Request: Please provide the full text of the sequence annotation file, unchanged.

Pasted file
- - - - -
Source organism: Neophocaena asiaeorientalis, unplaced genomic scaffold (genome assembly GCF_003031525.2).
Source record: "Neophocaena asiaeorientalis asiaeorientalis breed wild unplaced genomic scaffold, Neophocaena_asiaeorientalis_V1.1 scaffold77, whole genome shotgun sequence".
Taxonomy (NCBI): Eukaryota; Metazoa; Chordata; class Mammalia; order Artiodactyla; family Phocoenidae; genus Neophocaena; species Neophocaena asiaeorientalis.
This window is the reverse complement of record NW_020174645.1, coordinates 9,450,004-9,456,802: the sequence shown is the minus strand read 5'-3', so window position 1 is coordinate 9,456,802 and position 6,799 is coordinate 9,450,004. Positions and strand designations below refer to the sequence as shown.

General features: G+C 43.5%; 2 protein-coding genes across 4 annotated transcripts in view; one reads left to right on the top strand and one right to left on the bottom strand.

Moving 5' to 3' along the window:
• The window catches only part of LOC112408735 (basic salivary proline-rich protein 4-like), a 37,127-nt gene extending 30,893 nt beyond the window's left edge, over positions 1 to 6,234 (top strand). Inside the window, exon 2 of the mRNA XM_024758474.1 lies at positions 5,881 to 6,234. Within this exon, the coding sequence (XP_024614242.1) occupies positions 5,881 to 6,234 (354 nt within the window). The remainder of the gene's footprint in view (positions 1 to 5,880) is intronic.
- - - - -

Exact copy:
Source organism: Neophocaena asiaeorientalis, unplaced genomic scaffold (genome assembly GCF_003031525.2).
Source record: "Neophocaena asiaeorientalis asiaeorientalis breed wild unplaced genomic scaffold, Neophocaena_asiaeorientalis_V1.1 scaffold77, whole genome shotgun sequence".
Taxonomy (NCBI): Eukaryota; Metazoa; Chordata; class Mammalia; order Artiodactyla; family Phocoenidae; genus Neophocaena; species Neophocaena asiaeorientalis.
This window is the reverse complement of record NW_020174645.1, coordinates 9,450,004-9,456,802: the sequence shown is the minus strand read 5'-3', so window position 1 is coordinate 9,456,802 and position 6,799 is coordinate 9,450,004. Positions and strand designations below refer to the sequence as shown.

General features: G+C 43.5%; 2 protein-coding genes across 4 annotated transcripts in view; one reads left to right on the top strand and one right to left on the bottom strand.

Moving 5' to 3' along the window:
• The window catches only part of LOC112408735 (basic salivary proline-rich protein 4-like), a 37,127-nt gene extending 30,893 nt beyond the window's left edge, over positions 1 to 6,234 (top strand). Inside the window, exon 2 of the mRNA XM_024758474.1 lies at positions 5,881 to 6,234. Within this exon, the coding sequence (XP_024614242.1) occupies positions 5,881 to 6,234 (354 nt within the window). The remainder of the gene's footprint in view (positions 1 to 5,880) is intronic.